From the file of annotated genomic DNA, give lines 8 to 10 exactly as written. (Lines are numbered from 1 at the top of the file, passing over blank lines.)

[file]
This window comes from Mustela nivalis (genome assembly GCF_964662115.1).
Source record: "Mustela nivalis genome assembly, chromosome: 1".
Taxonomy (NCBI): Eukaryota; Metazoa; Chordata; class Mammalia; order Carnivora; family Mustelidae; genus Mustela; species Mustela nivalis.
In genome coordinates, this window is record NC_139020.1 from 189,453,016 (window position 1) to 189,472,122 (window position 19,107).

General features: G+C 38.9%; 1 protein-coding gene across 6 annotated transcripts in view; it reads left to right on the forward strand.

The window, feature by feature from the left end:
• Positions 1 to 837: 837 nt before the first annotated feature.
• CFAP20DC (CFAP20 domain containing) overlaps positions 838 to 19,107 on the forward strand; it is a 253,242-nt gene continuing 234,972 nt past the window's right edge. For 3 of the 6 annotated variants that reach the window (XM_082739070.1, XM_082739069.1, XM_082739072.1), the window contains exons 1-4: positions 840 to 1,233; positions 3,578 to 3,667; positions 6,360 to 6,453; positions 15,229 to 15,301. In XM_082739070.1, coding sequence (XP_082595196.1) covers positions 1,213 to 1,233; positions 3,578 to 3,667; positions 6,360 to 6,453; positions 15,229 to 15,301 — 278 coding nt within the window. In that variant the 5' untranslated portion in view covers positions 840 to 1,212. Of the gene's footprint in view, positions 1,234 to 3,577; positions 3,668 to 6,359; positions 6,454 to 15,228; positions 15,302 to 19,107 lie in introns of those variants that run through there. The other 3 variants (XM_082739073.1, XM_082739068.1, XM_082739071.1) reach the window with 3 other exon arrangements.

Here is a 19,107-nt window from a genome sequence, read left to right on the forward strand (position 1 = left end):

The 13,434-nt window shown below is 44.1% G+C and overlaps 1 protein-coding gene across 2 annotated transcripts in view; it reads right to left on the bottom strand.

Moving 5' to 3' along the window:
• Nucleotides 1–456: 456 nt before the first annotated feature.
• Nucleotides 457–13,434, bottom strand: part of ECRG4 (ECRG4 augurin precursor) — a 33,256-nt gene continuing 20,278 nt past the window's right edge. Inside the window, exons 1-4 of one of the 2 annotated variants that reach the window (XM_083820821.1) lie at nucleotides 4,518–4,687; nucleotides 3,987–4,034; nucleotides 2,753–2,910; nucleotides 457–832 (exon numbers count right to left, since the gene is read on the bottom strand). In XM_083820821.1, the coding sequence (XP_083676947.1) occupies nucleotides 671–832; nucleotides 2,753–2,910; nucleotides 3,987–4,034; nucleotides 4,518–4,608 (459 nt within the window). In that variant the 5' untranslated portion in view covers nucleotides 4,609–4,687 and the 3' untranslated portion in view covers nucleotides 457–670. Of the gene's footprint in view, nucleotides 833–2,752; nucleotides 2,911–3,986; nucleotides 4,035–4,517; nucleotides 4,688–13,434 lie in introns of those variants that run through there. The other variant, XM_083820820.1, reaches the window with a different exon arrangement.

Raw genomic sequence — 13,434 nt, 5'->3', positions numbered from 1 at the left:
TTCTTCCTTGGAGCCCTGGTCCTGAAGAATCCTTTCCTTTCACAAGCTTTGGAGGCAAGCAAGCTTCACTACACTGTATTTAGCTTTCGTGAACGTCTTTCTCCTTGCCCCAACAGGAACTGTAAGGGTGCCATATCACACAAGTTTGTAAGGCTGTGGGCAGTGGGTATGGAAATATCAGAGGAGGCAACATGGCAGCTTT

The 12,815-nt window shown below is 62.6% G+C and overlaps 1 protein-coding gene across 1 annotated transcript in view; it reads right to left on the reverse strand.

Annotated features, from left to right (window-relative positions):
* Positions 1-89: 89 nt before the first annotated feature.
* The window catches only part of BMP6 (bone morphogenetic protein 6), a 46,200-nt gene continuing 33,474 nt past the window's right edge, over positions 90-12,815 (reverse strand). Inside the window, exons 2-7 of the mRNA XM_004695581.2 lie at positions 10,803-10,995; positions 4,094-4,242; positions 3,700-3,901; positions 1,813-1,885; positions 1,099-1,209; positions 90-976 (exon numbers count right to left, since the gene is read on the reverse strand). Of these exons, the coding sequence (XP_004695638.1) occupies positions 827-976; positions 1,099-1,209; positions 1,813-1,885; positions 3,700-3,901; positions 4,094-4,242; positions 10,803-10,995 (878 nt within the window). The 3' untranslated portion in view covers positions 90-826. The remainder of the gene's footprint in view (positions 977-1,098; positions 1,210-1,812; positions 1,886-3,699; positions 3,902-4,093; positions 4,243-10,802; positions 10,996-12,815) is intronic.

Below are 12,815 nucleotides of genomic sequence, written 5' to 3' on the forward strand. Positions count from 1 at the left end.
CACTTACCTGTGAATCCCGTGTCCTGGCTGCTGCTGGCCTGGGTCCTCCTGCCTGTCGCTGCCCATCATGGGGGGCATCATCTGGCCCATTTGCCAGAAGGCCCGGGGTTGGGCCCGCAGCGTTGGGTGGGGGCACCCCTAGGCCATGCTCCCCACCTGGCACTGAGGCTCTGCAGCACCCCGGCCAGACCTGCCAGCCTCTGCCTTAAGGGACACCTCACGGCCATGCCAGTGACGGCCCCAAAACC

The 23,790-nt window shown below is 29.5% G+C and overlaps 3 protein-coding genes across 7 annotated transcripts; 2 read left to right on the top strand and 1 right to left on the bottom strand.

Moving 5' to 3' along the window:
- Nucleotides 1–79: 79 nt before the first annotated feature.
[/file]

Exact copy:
• CFAP20DC (CFAP20 domain containing) overlaps positions 838 to 19,107 on the forward strand; it is a 253,242-nt gene continuing 234,972 nt past the window's right edge. For 3 of the 6 annotated variants that reach the window (XM_082739070.1, XM_082739069.1, XM_082739072.1), the window contains exons 1-4: positions 840 to 1,233; positions 3,578 to 3,667; positions 6,360 to 6,453; positions 15,229 to 15,301. In XM_082739070.1, coding sequence (XP_082595196.1) covers positions 1,213 to 1,233; positions 3,578 to 3,667; positions 6,360 to 6,453; positions 15,229 to 15,301 — 278 coding nt within the window. In that variant the 5' untranslated portion in view covers positions 840 to 1,212. Of the gene's footprint in view, positions 1,234 to 3,577; positions 3,668 to 6,359; positions 6,454 to 15,228; positions 15,302 to 19,107 lie in introns of those variants that run through there. The other 3 variants (XM_082739073.1, XM_082739068.1, XM_082739071.1) reach the window with 3 other exon arrangements.

Here is a 19,107-nt window from a genome sequence, read left to right on the forward strand (position 1 = left end):

The 13,434-nt window shown below is 44.1% G+C and overlaps 1 protein-coding gene across 2 annotated transcripts in view; it reads right to left on the bottom strand.